Tuesday, January 22, 2008

Twenty-Five Thoughts from a Locavore

OK, I cribbed this entirely from my latest Tales from the White Dog Cafe newsletter. A 'locavore,' by the way is (according to the newsletter) "one who eats locally produced food." The White Dog Cafe is a well-known Philadelphia restaurant that has a rep for being big enthusiasts for promoting locally owned companies. I learned of them while watching a CSPAN speech given by Ben (or Jerry) from Ben & Jerry's Ice Cream.

In the latest issue (which you can download here, if you're interested), they list "25 reasons why going local is important." Obviously, some are restaurant centric - but most apply to all kinds of businesses. And, by the way, if you've never been to the White Dog, I heartily recommend it.

So, here's their list:

1 - Locally owned businesses provide unique character to the streets of our towns and cities.
2 - Buying local builds community wealth, while buying from chainstores drains capital from our community.
3 - Local merchants - the butcher, the baker and the candlestick maker - provide personal relationships that enrich community life.
4 - Supporting local musicians, artists, writers and artisans strengthens our creative class and builds local identity.
5 - Producing basic needs locally builds regional self-reliance, reducing our dependency on long distance supply routes, easily disrupted by climate change and the rising cost of oil.
6 - Buying locally produced products cuts the carbon emissions of transport.
7 - Eating local food strengthens family farms and increases food security for our region.
8 - Buying local renewable energy such as wind power and biodiesel increases our energy security while protecting our environment.
9 - Localizing clothing productions decreases imports of this basic need, building self-reliance. Let's legalize hemp, the natural fibercrop for our region.
10 and 11 - Food from the industrial system has been modified to extend shelf life for long distance shipping and conformity of size and color, while reducing flavor and nutritional value. Food grown locally is more nutritious. And it tastes better!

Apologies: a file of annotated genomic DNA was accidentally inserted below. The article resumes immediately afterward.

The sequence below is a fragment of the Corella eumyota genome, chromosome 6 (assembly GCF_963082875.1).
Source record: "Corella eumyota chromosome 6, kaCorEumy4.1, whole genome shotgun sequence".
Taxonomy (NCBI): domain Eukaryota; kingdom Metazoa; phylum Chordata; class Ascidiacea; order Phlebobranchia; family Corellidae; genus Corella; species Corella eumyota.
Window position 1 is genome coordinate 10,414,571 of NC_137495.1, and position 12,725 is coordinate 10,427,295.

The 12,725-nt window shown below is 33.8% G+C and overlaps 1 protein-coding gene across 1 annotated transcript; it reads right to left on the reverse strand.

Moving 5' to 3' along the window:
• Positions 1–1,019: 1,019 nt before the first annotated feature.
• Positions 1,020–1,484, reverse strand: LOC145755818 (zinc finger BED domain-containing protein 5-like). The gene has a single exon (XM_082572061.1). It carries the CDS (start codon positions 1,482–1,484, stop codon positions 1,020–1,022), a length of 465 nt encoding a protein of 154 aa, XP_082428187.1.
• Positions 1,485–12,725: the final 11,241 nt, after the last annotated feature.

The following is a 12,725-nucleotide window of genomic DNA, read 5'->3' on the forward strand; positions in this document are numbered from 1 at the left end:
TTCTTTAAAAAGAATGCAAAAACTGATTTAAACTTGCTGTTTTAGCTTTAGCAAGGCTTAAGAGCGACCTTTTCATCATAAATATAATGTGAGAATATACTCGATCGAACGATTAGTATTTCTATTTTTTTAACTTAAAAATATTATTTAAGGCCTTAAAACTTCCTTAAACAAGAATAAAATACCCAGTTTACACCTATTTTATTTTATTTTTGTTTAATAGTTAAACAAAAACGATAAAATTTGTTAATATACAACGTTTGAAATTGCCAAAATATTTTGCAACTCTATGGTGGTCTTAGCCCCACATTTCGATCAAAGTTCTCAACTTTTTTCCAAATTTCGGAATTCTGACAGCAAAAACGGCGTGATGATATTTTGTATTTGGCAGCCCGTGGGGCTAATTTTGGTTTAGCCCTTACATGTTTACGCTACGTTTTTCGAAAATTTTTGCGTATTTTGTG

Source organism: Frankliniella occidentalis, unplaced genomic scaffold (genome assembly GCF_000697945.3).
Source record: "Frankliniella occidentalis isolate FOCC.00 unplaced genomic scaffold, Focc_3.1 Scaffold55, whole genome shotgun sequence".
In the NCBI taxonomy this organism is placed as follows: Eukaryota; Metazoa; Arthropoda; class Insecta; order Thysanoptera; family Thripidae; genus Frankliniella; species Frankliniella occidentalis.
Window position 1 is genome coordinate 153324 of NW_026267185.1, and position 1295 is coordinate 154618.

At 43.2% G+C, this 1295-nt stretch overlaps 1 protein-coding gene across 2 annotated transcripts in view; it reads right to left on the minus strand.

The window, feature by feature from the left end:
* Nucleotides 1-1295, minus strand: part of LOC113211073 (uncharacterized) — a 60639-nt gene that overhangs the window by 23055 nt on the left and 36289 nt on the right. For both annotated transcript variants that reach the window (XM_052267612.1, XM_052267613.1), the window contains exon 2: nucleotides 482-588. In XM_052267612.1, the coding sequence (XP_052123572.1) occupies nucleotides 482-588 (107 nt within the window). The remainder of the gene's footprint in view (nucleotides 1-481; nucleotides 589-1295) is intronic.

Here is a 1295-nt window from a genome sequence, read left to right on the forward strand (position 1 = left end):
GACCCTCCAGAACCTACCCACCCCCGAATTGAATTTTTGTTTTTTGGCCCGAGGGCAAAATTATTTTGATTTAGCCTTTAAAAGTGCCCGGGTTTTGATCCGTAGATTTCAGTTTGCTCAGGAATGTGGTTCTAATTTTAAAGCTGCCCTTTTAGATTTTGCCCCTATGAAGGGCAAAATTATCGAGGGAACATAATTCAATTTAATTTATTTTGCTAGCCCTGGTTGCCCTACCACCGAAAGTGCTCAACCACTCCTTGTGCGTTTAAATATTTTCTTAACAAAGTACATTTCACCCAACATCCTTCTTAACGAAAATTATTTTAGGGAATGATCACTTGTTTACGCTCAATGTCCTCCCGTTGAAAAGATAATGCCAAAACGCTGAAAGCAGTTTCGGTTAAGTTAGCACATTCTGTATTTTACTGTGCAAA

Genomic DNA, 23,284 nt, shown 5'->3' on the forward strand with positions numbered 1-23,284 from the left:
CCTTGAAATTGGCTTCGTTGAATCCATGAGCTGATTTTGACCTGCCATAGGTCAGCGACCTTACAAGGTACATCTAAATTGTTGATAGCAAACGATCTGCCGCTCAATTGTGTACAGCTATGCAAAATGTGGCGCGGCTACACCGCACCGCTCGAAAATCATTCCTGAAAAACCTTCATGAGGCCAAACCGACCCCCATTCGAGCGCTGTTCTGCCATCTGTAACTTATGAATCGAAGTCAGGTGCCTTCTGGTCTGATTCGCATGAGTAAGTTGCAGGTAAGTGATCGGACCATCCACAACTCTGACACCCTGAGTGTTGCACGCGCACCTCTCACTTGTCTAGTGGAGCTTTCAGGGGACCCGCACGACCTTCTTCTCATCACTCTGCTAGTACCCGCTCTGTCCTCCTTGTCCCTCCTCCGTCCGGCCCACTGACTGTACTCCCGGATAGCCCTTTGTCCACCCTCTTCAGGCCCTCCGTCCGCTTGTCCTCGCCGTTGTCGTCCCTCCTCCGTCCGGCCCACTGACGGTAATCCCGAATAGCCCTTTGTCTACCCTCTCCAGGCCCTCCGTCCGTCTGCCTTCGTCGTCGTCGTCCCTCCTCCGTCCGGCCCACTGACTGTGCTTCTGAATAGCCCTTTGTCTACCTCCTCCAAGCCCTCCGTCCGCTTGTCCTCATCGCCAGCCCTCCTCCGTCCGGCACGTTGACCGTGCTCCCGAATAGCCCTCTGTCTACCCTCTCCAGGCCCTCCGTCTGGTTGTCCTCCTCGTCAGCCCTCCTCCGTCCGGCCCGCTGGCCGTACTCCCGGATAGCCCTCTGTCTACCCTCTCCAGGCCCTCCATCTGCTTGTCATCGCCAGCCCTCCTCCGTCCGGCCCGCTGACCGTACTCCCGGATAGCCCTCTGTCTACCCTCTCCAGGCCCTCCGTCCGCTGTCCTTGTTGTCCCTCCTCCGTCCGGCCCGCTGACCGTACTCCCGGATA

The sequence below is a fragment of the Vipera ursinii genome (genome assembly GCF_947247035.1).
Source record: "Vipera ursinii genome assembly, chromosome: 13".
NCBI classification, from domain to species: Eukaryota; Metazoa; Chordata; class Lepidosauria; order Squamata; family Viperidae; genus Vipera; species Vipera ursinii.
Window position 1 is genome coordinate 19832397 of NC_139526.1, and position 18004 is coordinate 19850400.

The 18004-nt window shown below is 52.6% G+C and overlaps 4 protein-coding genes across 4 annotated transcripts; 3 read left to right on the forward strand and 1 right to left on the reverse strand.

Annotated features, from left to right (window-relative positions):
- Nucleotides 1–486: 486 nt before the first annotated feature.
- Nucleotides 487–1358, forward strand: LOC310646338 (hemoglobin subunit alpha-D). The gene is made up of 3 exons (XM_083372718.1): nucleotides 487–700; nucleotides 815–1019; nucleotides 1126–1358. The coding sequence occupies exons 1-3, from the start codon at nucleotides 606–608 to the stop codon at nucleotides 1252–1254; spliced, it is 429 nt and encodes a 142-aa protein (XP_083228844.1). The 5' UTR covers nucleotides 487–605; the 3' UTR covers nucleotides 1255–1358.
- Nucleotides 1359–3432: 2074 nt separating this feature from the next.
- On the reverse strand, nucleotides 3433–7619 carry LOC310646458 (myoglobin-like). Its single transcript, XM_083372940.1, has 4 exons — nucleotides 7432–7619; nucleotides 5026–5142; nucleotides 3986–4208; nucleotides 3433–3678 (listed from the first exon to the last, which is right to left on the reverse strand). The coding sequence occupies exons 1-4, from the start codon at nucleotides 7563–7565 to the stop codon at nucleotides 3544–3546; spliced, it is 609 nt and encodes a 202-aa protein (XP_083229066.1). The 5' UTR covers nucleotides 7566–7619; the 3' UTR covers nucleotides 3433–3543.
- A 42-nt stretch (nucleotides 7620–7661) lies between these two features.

12 - Fresh beer tastes better, too, and eliminates preservatives needed for shippoing.
13 - Locally owned businesses make larger charitable contributions to community causes as a percentage of their sales than do chain stores.
14 - Supporting and honoring local heroes builds community pride and encourages civic activism.
15 - Engagement in local politics - supporting candidates, running for office, and taking a stand on local issues - builds responsible government that protects our place.
16 - Local independent media covers events important to our community and provides views independent of large corporate ownership.
17 - Local knowledge - the history of our place, understanding where our water, energy and food comes from, and where our garbage and waste goes to - supports wise decision making that protects our natural environment and culture, and builds a healthier and happier region.
18 - Investing locally through local banks, credit unions, and The Reinvestment Fund, puts our capital to work locally, providing a "living return" - the benefit of living in a healthier community and stronger local economy.
19 - Drinking local tap water cuts out wasteful plastic bottles, long distance shipping and the draining of aquifers in other communities.
20 - Buying from locally owned companies brings economic control to our communities away from distant board rooms where decisions are not always made in the best interest of local communities.
21 - Buying local spreads ownership, wealth and power more broadly, which builds a stronger democracy rather than concentrated wealth and corporate rule.
22 - Buying from local producers allows greater transparency. Whether tracing contaminated spinach or children's toys, local production allows exact identification and first hand relationships with producers who reside in our own community.
23 - Local traditions - festivals, parades and annual gatherings - provide collective joy. (Like the Mummers Parade and White Dog's annual New Years Day PJ Brunch). Having fun doesn't mean we have to burn carbons and dollars travelling to exotic vacation destinations. We can create fun at home.
24 - Making a commitment to a place and taking responsibility for its care and well-being is personally grounding, meaningful and satisfying.
25 - Being a part of a local community brings a sense of belonging and security that money cannot buy.

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